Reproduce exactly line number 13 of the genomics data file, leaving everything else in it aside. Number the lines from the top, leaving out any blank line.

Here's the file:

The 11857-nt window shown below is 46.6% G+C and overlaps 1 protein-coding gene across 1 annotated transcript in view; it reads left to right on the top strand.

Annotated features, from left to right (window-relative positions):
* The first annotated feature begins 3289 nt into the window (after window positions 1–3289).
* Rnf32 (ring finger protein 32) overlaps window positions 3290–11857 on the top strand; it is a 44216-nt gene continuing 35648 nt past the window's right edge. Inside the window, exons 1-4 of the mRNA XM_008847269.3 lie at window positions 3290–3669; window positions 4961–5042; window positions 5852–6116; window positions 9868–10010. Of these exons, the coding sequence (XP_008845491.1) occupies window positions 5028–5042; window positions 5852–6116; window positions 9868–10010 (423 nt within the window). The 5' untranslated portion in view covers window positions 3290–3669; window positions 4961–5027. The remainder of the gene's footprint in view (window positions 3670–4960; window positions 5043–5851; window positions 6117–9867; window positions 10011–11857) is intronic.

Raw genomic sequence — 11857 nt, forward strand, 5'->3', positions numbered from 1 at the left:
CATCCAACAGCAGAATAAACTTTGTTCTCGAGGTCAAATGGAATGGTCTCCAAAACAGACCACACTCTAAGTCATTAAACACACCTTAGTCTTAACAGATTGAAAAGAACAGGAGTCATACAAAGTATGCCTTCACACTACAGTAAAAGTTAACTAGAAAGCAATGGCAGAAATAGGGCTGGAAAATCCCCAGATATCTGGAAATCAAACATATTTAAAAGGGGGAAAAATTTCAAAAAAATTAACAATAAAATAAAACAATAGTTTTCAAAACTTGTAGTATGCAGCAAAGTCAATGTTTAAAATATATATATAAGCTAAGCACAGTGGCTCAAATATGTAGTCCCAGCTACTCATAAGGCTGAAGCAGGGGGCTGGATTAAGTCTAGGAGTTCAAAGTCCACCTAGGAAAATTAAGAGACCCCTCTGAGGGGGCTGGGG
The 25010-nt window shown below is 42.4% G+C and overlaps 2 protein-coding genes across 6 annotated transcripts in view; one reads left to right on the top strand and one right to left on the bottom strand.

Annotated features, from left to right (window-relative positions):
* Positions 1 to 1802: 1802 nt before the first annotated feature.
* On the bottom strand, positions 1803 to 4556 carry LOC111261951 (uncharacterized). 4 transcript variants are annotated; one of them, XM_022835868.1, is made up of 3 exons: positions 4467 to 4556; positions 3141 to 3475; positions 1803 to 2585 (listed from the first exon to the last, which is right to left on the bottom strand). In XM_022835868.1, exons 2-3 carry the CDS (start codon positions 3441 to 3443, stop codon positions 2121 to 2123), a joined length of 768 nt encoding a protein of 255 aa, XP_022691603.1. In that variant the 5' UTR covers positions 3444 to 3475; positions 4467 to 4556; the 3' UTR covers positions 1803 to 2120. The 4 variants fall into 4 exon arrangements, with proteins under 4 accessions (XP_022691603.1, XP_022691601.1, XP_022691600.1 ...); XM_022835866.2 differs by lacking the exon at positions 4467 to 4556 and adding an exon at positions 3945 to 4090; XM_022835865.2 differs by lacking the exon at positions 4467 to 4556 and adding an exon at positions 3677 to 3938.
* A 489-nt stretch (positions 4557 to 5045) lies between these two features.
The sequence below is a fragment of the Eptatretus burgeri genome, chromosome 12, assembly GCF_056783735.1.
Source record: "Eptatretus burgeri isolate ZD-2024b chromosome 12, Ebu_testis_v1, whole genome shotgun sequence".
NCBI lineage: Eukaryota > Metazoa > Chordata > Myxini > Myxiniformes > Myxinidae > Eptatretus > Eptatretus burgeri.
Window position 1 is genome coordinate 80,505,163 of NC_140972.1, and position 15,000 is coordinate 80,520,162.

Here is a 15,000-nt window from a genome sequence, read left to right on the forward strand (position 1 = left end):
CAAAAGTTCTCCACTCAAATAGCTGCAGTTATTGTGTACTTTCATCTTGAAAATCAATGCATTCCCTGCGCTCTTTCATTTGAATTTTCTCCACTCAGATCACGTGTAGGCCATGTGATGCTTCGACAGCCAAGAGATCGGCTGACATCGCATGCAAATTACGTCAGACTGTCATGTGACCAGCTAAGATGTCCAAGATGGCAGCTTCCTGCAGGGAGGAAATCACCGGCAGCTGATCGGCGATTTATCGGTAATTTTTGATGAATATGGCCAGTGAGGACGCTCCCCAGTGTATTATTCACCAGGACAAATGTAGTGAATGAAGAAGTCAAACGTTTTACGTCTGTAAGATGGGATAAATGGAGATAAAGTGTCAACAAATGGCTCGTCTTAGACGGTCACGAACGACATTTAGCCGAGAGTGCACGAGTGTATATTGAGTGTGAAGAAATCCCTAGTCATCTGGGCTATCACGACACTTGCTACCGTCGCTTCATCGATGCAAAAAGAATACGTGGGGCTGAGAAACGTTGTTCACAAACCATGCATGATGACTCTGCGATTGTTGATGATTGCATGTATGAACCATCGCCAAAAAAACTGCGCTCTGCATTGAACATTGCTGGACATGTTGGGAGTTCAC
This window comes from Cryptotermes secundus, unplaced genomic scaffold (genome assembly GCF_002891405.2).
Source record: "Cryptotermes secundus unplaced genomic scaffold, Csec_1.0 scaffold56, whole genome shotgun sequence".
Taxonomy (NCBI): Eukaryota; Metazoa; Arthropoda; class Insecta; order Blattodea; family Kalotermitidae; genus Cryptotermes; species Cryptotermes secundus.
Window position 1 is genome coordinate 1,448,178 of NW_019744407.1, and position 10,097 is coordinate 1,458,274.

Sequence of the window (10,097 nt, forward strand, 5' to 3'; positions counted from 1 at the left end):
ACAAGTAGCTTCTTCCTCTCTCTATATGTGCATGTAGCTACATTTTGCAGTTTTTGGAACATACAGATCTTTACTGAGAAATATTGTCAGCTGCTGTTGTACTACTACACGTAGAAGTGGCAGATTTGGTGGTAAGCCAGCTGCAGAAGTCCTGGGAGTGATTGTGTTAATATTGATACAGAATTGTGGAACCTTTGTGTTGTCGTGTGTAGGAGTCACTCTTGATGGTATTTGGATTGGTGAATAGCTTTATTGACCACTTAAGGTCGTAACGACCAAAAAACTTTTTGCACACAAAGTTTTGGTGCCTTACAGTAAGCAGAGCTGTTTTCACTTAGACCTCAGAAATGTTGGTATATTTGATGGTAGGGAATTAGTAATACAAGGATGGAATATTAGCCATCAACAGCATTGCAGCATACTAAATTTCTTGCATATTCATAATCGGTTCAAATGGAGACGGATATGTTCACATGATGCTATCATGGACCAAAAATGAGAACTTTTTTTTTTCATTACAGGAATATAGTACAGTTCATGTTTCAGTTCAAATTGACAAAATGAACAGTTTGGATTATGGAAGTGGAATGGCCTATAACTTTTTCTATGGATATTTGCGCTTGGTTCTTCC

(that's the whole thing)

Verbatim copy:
Source record: "Eptatretus burgeri isolate ZD-2024b chromosome 12, Ebu_testis_v1, whole genome shotgun sequence".